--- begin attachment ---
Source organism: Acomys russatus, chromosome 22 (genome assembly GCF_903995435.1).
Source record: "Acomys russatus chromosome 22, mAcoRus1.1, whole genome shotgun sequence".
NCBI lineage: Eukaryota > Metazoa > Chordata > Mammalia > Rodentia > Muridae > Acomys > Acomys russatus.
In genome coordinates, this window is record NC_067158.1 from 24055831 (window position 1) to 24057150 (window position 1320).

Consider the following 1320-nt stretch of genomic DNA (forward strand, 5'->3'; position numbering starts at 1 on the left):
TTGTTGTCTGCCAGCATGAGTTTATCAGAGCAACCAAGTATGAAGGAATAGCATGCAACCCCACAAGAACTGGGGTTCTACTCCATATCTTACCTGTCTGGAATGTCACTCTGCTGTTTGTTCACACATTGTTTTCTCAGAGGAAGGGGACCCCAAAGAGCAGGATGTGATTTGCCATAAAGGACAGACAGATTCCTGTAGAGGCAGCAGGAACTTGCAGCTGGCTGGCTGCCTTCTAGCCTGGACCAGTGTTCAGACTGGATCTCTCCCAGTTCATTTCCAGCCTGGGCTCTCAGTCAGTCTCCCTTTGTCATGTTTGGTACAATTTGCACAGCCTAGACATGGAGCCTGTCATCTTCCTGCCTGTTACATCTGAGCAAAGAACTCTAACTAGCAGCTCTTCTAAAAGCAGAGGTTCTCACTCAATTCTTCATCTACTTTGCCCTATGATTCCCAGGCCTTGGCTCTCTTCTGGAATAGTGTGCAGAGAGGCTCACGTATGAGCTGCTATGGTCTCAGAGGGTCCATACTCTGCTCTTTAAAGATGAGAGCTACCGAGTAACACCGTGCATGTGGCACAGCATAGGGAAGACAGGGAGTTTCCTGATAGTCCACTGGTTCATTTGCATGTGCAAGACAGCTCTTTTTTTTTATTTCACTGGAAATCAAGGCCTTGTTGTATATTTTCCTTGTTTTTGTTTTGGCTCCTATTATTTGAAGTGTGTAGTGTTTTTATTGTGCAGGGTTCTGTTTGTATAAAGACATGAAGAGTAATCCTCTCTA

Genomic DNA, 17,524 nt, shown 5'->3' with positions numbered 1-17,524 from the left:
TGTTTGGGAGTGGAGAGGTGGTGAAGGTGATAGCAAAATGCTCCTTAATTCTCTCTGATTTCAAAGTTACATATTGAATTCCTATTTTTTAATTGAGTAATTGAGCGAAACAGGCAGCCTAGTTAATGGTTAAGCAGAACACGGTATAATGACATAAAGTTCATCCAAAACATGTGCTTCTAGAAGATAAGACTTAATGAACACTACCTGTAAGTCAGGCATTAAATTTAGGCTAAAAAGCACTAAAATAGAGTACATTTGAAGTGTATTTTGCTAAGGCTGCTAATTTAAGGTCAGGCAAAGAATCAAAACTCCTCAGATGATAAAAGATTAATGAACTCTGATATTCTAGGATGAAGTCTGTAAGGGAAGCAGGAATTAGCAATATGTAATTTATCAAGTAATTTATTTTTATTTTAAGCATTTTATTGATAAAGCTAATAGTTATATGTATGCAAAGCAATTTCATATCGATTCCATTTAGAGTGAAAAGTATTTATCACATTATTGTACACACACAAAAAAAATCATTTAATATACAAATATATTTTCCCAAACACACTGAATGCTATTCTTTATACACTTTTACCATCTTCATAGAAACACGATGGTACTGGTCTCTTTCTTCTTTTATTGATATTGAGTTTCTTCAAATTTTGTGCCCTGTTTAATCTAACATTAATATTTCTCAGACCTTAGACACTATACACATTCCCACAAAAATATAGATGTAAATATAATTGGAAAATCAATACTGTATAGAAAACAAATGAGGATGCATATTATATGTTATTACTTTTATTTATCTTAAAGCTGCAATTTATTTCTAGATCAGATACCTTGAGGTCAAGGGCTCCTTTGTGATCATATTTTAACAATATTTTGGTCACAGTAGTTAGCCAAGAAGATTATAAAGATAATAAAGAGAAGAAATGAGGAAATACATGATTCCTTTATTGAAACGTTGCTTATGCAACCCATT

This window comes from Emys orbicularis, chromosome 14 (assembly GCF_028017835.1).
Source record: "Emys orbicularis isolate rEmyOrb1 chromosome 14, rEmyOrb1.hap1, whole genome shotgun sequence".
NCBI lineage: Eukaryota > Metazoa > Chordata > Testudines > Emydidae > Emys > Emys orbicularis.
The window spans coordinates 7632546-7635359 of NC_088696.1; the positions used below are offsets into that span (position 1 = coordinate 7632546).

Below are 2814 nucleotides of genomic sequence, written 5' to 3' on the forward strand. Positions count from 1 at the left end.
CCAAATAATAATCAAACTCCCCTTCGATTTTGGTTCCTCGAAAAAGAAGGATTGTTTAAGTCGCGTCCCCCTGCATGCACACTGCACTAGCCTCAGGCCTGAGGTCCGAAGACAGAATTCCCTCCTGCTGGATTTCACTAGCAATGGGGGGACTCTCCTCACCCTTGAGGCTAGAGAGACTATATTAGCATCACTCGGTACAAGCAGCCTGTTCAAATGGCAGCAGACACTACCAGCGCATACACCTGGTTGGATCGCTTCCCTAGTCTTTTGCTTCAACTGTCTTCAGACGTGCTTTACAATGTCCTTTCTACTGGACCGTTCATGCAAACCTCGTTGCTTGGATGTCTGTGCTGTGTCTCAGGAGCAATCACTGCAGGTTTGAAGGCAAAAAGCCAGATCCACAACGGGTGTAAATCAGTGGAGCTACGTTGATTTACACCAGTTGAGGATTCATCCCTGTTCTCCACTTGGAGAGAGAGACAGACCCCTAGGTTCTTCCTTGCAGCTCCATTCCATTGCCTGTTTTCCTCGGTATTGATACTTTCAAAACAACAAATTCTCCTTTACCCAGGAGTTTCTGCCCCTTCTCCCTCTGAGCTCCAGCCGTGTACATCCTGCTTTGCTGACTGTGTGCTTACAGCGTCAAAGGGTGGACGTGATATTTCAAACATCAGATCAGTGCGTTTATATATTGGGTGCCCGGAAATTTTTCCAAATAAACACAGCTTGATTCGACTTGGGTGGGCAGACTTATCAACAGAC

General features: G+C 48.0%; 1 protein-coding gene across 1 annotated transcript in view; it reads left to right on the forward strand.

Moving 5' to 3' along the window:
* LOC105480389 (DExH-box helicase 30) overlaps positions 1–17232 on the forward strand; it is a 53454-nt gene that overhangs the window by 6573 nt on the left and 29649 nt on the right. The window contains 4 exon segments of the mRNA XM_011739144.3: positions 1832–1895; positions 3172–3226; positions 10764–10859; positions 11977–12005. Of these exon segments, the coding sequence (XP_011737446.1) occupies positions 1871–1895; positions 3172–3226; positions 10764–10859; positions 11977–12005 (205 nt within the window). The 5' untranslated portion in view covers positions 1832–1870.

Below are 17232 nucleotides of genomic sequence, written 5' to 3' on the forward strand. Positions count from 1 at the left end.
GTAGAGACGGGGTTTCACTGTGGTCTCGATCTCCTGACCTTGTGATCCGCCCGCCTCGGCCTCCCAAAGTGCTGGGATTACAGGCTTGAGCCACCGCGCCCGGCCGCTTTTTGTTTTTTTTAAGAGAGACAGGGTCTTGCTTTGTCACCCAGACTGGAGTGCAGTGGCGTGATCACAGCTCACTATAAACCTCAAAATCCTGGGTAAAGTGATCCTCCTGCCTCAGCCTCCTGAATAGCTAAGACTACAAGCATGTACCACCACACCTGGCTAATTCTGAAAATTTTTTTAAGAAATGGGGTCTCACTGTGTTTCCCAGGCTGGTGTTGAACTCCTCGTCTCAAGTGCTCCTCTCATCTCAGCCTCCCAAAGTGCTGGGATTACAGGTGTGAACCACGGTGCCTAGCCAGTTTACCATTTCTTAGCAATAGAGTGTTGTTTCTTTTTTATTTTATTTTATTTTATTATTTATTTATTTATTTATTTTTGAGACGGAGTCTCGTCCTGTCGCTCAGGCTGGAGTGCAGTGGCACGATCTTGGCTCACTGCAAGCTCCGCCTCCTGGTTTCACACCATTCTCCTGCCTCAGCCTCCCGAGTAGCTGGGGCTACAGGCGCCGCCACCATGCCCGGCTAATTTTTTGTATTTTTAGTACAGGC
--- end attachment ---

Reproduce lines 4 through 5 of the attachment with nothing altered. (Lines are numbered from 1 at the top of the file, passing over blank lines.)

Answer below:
In genome coordinates, this window is record NC_067158.1 from 24055831 (window position 1) to 24057150 (window position 1320).

Consider the following 1320-nt stretch of genomic DNA (forward strand, 5'->3'; position numbering starts at 1 on the left):